Why the world is lapping up Australian stories
Jenny Wheeler: I have read online some of your commentary about why you think Americans in particular find Australian stories appealing. I wonder if you could recap a little bit on that. What do the Americans like about Australia, do you think?
Chris Hammer: I first went to the US when I was 19 and traveled around for months, and then members of my family live there so I used to go there a fair bit and travel around. I went back several times as a reporter as well.
Americans like Australia for a number of reasons. One is I think in some ways they can feel a bit alone in the world and the burden of world leadership can weigh heavily on them. They like it that there are other countries that are a bit like them – Britain and Australia and New Zealand. But Australia they identify with because the size of the country, because of the idea of the frontier. They see Australia as a more innocent version of America, that we are kind of like America used to be.
Now, I don’t think that’s right. I think their idea of what America used to be is probably not accurate, and of course, there’s this assumption that countries like Australia and New Zealand lag the US in all sorts of ways. I’m not sure that’s correct either. But it’s this view that Australia has enough in common that you can identify with it if you’re American, but it’s like a little brother or something like that.
An audience in France, Germany, the UK and Italy . . .
It’s interesting. In Europe, my books have sold in translation in France and Italy and Germany and places like that. The French really like Australia too. They see it as this very exotic place, because of the size and the climate and the wildlife. They find it rather intriguing as well in a different kind of way. I think maybe the Germans are the same, a lot of them travel here and in New Zealand. And the British have this fondness for Australia and New Zealand, going back to the days of empire.
Jenny Wheeler: Yes, although the Aussies have come closer to declaring a republic than we have. You haven’t quite got there yet though, have you?
Chris Hammer: We’re a long way off.
Jenny Wheeler: It looked close at one time, but then it faded again.
Chris Hammer: Yeah.
Jenny Wheeler: This is The Joys of Binge Reading and I’d like to talk to you about your reading tastes and whether you like to binge read, in the past or today.
Chris Hammer: I do like binge reading. The trouble is, I don’t get the time. I read quite steadily. Nowadays I read a lot of crime fiction because I’m sent a lot of books. I’ll be interviewing someone at a festival or something, so I have to read their books. Or someone sends me a book to be endorsed, so I’m reading a lot more crime fiction than I would have beforehand.
I really like reading good crime fiction. I always liked the old Raymond Chandler Dashiell Hammett-type books. I like some of the good Australian writers, particularly Peter Temple, people like the American Michael Connelly. I read a lot of crime now.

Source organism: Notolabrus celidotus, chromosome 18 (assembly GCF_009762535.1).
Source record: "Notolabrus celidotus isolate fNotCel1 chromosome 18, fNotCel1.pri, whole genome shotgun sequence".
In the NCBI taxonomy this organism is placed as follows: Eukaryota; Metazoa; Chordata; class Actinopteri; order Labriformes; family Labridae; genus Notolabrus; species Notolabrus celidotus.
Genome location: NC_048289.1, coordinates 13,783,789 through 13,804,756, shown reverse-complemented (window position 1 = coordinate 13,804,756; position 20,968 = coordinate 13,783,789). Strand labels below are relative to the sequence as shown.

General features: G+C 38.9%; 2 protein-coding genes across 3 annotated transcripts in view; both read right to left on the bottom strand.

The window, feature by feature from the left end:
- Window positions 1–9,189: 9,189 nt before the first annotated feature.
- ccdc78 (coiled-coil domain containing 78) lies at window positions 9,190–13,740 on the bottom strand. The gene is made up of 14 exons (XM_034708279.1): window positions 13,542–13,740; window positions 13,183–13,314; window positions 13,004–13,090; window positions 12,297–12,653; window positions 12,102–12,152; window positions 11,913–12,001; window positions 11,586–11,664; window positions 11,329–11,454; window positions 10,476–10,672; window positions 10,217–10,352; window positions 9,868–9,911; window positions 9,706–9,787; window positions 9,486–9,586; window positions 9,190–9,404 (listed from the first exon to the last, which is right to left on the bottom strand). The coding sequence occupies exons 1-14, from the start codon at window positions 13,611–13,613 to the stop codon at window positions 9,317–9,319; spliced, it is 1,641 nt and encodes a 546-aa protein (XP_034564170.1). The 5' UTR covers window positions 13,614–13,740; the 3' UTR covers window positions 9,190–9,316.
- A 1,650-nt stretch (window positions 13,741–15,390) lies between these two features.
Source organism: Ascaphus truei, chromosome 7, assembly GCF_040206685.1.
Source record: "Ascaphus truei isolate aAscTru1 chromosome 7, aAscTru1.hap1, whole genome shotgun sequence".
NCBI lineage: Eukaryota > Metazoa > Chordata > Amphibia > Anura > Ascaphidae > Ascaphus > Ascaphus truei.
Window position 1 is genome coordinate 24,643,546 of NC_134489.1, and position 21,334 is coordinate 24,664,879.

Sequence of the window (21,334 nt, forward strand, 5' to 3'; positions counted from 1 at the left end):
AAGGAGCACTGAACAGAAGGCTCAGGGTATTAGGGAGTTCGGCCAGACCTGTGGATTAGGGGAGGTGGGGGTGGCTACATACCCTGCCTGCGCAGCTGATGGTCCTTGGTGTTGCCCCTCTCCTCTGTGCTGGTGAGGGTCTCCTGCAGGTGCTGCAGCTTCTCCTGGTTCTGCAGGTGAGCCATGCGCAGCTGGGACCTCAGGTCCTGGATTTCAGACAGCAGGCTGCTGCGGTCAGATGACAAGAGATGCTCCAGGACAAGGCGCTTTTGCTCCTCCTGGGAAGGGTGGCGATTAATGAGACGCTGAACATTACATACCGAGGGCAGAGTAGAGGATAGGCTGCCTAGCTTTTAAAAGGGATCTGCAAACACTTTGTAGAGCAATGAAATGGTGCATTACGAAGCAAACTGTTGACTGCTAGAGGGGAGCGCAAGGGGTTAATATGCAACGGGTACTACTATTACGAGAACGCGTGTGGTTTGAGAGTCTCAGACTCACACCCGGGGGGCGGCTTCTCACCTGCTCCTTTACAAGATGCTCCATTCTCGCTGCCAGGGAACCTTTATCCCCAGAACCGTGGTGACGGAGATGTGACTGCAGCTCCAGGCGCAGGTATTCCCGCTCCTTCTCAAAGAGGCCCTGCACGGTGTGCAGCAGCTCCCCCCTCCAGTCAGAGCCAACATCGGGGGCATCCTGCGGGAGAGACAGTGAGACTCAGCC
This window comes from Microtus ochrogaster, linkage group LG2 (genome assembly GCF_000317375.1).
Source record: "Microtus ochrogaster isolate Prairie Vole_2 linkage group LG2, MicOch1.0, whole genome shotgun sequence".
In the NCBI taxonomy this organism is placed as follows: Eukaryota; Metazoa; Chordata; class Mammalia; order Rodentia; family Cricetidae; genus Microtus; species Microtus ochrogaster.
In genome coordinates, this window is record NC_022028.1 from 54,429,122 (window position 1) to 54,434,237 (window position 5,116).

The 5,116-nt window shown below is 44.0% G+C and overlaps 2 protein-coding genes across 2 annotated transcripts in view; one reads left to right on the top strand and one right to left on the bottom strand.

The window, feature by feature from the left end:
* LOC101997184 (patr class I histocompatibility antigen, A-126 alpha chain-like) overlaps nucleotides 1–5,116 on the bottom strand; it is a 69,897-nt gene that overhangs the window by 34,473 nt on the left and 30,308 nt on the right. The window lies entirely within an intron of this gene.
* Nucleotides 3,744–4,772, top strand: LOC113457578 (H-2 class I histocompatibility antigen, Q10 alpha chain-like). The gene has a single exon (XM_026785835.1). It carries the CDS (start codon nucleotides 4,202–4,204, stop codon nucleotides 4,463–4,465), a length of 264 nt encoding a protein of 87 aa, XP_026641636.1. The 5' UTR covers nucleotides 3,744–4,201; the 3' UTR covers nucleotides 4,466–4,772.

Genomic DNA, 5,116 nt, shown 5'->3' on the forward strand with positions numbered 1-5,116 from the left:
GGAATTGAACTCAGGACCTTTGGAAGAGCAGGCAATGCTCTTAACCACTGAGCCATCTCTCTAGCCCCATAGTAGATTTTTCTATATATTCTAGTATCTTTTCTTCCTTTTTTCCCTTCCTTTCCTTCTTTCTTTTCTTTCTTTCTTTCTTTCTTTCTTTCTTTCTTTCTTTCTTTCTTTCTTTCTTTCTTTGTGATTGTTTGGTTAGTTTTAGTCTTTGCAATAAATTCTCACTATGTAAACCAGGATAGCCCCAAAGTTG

What author Chris Hammer is reading – or binge reading – right now
But when I get a chance to take a break I also like to read some more literary fiction, contemporary fiction. I just read Mayflies by Andrew O’Hagan, which I just loved. I think one of the reasons I loved it so much is because it wasn’t a crime book.
Jenny Wheeler: I was going to ask you that. Right at the beginning, why did you choose crime as your genre?
Chris Hammer: I didn’t think I could do non-fiction again because I had just started working full-time, a very demanding job, so I didn’t have the time or the money to do non-fiction. I didn’t think I was a good enough writer to write a literary book, plus I didn’t have an idea.
I thought if I wrote crime fiction, the plot element of it would give me a skeleton at least to drive the book forward and give it a narrative arc and a shape. Then I could do whatever else I wanted to do within that sort of boundary.
As I said, I like those old crime fiction books, the hard-boiled detective type ones, Dashiell Hammett, Raymond Chandler – the ones that inevitably, when they were made into movies, starred Humphrey Bogart.
Also, when I went to university in my early twenties to study journalism, my writing teacher, who’s teaching newspaper, feature and magazine writing was Peter Temple. He later became a most acclaimed Australian crime fiction author.
Peter Temple a revered pioneer of Australian crime fiction
In fact, his last book, Truth, won the Miles Franklin award, which is Australia’s most prestigious literary award. That is very unusual, here and anywhere else I guess, to have a so-called genre book win a major literary prize like that. They are fantastic books and show such command of the language and the Australian vernacular and pose some interesting moral questions.